The Walden Effect: Farming, simple living, permaculture, and invention.

Egg Advice, Part 2

Two Problems With Fresh Eggs

EggsIf you have chickens or get really fresh eggs, you will be familiar with the first problem.  THEY WON'T PEEL!  If you want to make deviled eggs and boil them, removing the shell takes away big chunks of the egg white.  Not very pretty on the potluck table.  Simple solution.

Chill the eggs before peeling, either in ice water or by leaving them in the refrigerator at least three hours after bringing them to room temperature in cold water.  There is a bubble of air on the wide end of the egg.  Crack it there and remove the peel and the membrane under the peel.  It will now peel like a store-bought egg.

This post is part of our Egg Advice lunchtime series.  Read all of the entries:

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About us: Anna Hess and Mark Hamilton spent over a decade living self-sufficiently in the mountains of Virginia before moving north to start over from scratch in the foothills of Ohio. They've experimented with permaculture, no-till gardening, trailersteading, home-based microbusinesses and much more, writing about their adventures in both blogs and books.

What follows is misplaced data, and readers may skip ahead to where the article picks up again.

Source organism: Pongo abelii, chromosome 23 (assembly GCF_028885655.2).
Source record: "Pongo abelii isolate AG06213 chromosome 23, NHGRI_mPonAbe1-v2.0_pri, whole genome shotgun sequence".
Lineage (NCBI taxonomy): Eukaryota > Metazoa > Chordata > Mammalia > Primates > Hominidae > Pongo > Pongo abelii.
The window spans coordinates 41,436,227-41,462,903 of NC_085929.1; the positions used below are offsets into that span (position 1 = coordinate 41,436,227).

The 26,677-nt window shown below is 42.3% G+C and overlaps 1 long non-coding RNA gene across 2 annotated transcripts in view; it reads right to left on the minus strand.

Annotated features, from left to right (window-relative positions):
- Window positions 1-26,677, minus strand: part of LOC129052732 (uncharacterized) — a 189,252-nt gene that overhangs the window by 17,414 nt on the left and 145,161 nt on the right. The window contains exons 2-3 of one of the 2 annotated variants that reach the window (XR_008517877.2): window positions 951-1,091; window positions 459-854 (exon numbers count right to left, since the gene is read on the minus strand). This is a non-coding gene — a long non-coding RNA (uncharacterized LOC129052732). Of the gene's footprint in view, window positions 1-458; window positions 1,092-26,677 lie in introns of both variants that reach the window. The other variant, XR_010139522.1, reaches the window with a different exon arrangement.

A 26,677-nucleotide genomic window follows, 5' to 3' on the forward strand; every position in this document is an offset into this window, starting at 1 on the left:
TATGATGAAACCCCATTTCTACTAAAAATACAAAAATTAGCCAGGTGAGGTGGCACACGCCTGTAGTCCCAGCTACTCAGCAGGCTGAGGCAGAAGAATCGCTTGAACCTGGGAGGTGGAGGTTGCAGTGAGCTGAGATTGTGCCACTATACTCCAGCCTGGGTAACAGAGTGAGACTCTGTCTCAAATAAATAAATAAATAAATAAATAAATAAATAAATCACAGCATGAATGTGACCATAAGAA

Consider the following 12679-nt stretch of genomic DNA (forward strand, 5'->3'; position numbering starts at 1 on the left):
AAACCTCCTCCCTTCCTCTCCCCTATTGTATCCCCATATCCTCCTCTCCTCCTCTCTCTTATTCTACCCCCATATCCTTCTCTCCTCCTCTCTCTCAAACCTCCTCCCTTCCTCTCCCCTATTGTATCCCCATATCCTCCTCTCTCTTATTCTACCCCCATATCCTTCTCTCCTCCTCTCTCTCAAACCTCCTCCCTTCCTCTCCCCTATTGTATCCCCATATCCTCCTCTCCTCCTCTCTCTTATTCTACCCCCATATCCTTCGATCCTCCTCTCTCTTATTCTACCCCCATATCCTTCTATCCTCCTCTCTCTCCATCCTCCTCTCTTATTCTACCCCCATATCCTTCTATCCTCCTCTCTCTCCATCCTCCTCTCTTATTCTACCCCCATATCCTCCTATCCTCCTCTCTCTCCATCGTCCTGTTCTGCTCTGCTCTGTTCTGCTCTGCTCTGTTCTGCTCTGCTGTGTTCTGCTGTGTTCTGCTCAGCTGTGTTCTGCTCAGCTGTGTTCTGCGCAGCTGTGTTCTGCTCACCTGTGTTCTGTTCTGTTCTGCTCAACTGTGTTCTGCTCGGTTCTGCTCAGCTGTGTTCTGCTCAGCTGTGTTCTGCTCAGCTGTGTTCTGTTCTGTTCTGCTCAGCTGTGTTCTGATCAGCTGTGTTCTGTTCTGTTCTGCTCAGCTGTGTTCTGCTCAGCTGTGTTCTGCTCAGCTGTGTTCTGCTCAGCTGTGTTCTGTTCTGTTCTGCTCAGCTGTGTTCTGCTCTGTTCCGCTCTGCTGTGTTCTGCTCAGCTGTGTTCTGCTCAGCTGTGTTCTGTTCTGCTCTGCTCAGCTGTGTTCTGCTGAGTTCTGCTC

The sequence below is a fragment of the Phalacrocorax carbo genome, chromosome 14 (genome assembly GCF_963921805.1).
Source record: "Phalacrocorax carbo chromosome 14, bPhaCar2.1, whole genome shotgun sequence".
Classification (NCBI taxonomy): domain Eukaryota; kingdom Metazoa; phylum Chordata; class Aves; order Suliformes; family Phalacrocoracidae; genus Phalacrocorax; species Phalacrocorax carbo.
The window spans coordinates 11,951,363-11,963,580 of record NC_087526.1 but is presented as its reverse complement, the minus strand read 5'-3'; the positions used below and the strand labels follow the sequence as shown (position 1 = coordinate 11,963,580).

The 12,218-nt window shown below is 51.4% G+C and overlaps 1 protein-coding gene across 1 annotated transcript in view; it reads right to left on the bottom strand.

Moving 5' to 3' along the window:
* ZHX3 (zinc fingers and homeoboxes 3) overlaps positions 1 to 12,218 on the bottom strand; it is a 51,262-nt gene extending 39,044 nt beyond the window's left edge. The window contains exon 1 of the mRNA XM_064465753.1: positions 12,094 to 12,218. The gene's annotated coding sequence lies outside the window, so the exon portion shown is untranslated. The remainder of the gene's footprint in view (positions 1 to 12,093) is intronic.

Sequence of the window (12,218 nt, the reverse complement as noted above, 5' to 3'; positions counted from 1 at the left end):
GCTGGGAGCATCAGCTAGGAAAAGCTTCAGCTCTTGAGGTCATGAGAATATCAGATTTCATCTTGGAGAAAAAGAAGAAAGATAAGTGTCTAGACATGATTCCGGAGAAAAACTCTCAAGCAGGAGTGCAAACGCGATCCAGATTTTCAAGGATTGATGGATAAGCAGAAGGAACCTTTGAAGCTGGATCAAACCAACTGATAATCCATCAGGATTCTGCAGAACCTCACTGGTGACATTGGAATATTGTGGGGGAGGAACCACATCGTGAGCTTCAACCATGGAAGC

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Or you could have a carton in the back of the fridge that you use for "boiling" eggs. Let those age for a few weeks and the egg will peel like you bought it from the store.
Comment by Everett Tue Feb 17 12:34:33 2009
I do tend to have older eggs around during seasons when the hens lay fast, but it seems like during the winter we eat them as fast as we can get them! I haven't actually tried the cooling approach to peeling hard-boiled eggs, but I'm looking forward to it --- right now, I've gravitated more toward poached and fried just because of the peeling problem.
Comment by anna Tue Feb 17 16:27:05 2009
I got my chicks on the end of June last year and they've laid prolifically thru the winter months. So timing might increase winter production.
Comment by Errol Wed Feb 18 09:25:23 2009
Our little girls lay great, we just eat a lot of eggs. In winter, they drop to maybe one egg per hen every other day, and with only six layers we sometimes get low!
Comment by anna Wed Feb 18 19:11:36 2009

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